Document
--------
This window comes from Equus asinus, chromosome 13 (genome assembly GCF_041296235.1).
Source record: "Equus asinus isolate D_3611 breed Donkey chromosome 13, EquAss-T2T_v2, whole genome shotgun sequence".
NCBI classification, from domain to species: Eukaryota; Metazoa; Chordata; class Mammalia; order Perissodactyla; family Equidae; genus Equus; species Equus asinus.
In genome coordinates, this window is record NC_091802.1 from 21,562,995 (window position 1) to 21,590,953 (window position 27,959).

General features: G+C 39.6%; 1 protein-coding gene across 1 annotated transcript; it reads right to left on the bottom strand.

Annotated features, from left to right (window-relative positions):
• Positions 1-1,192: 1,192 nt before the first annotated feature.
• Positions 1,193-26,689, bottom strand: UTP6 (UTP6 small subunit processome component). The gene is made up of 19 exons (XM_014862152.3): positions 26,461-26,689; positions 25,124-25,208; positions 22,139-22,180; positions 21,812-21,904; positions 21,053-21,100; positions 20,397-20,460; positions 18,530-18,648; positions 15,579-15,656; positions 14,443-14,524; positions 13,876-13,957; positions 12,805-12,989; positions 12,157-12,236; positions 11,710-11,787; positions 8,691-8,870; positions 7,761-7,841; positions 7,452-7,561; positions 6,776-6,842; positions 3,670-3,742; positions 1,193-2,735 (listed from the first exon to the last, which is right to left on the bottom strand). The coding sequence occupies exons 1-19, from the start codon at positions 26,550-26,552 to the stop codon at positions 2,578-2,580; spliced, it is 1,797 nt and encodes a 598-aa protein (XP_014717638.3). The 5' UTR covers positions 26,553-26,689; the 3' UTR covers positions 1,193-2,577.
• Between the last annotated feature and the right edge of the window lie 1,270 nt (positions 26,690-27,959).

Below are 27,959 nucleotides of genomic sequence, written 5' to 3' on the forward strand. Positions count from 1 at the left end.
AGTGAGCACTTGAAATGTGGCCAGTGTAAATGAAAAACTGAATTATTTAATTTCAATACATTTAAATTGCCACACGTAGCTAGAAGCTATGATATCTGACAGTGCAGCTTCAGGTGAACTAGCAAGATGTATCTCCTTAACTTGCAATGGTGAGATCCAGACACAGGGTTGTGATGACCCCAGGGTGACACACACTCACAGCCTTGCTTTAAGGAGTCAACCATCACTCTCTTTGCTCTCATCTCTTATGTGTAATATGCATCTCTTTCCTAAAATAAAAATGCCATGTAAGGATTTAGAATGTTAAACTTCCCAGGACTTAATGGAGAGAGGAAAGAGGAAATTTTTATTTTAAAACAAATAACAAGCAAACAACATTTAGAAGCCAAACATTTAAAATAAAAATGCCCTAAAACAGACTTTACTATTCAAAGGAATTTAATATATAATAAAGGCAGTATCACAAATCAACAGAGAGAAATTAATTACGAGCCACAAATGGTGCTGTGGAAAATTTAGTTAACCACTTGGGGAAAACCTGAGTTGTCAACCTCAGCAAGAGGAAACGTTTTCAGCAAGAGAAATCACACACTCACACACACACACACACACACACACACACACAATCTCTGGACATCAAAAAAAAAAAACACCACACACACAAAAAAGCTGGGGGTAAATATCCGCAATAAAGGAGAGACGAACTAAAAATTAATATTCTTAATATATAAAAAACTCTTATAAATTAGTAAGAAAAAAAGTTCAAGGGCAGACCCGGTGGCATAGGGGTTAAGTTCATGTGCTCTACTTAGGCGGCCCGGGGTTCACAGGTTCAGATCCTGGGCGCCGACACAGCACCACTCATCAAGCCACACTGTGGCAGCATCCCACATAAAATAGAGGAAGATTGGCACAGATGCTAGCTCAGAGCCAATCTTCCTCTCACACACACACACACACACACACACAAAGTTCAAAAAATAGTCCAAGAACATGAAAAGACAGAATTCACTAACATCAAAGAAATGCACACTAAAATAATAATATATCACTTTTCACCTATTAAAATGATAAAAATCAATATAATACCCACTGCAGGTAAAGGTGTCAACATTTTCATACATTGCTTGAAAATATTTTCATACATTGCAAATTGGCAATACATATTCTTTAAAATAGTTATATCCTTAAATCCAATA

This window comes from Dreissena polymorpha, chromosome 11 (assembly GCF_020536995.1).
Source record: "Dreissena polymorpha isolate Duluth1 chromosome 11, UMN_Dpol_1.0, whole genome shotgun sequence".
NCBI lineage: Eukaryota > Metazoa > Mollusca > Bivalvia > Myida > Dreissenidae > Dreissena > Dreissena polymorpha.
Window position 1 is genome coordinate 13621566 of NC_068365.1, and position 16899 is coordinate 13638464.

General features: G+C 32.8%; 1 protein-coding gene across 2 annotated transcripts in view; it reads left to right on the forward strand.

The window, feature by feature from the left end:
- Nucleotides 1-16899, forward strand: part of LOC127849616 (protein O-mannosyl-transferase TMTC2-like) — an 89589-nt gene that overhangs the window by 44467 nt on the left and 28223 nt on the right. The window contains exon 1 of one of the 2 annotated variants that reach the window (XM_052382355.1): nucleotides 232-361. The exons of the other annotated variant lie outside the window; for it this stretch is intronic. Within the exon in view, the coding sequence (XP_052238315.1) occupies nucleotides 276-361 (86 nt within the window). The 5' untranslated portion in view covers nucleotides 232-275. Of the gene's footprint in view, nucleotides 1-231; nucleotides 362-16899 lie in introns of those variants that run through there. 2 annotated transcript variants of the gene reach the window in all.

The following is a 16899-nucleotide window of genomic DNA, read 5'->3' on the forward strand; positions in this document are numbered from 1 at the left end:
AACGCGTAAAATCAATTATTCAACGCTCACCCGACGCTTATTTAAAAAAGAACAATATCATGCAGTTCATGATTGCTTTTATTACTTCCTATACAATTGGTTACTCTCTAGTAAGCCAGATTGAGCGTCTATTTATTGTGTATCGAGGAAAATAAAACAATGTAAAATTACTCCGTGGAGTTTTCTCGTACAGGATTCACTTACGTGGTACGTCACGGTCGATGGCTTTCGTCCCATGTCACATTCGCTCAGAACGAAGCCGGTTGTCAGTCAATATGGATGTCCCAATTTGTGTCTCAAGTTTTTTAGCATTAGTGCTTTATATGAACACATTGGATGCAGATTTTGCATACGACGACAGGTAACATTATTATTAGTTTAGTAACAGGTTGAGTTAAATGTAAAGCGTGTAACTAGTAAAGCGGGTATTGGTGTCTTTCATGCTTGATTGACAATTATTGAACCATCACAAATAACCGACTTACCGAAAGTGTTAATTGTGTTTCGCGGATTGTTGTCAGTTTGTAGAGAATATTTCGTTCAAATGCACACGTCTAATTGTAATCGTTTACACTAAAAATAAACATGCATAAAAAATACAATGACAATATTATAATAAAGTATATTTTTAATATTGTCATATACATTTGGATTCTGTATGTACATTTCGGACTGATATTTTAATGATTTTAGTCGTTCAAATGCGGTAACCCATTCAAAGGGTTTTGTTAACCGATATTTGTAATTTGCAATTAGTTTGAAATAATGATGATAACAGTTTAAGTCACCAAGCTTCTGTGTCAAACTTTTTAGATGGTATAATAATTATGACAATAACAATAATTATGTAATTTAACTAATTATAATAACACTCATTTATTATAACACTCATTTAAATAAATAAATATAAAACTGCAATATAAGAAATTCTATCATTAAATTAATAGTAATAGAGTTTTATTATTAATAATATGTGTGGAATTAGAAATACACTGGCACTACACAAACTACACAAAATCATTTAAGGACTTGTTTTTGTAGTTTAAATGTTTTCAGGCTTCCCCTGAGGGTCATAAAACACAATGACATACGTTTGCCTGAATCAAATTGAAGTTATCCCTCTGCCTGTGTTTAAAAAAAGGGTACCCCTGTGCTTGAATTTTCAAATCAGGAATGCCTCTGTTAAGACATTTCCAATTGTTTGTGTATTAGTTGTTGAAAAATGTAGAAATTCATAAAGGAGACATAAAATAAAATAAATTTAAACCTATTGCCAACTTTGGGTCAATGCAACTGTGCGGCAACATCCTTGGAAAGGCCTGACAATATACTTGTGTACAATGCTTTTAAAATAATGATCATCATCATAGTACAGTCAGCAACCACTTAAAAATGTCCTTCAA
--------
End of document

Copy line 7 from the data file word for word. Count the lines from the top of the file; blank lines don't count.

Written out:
• Positions 1-1,192: 1,192 nt before the first annotated feature.